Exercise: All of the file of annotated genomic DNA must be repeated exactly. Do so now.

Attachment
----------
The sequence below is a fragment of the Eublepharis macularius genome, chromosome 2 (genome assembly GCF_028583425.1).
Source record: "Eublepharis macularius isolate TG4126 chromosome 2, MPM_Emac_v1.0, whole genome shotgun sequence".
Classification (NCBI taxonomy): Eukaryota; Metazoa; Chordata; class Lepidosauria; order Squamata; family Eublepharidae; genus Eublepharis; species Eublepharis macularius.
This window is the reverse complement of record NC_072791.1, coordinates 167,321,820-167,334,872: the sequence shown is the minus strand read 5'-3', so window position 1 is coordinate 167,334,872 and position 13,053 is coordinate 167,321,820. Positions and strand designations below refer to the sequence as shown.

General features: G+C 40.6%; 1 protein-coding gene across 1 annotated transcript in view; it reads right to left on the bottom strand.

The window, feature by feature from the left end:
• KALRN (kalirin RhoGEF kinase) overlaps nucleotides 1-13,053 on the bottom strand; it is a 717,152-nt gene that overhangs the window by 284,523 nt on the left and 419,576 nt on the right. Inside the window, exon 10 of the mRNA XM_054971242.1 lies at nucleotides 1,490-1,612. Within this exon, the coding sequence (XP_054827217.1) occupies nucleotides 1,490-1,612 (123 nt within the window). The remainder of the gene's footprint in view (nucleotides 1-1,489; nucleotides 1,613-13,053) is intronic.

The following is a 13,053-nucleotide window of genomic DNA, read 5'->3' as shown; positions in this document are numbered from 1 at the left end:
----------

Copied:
The sequence below is a fragment of the Eublepharis macularius genome, chromosome 2 (genome assembly GCF_028583425.1).
Source record: "Eublepharis macularius isolate TG4126 chromosome 2, MPM_Emac_v1.0, whole genome shotgun sequence".
Classification (NCBI taxonomy): Eukaryota; Metazoa; Chordata; class Lepidosauria; order Squamata; family Eublepharidae; genus Eublepharis; species Eublepharis macularius.
This window is the reverse complement of record NC_072791.1, coordinates 167,321,820-167,334,872: the sequence shown is the minus strand read 5'-3', so window position 1 is coordinate 167,334,872 and position 13,053 is coordinate 167,321,820. Positions and strand designations below refer to the sequence as shown.

General features: G+C 40.6%; 1 protein-coding gene across 1 annotated transcript in view; it reads right to left on the bottom strand.

The window, feature by feature from the left end:
• KALRN (kalirin RhoGEF kinase) overlaps nucleotides 1-13,053 on the bottom strand; it is a 717,152-nt gene that overhangs the window by 284,523 nt on the left and 419,576 nt on the right. Inside the window, exon 10 of the mRNA XM_054971242.1 lies at nucleotides 1,490-1,612. Within this exon, the coding sequence (XP_054827217.1) occupies nucleotides 1,490-1,612 (123 nt within the window). The remainder of the gene's footprint in view (nucleotides 1-1,489; nucleotides 1,613-13,053) is intronic.

The following is a 13,053-nucleotide window of genomic DNA, read 5'->3' as shown; positions in this document are numbered from 1 at the left end: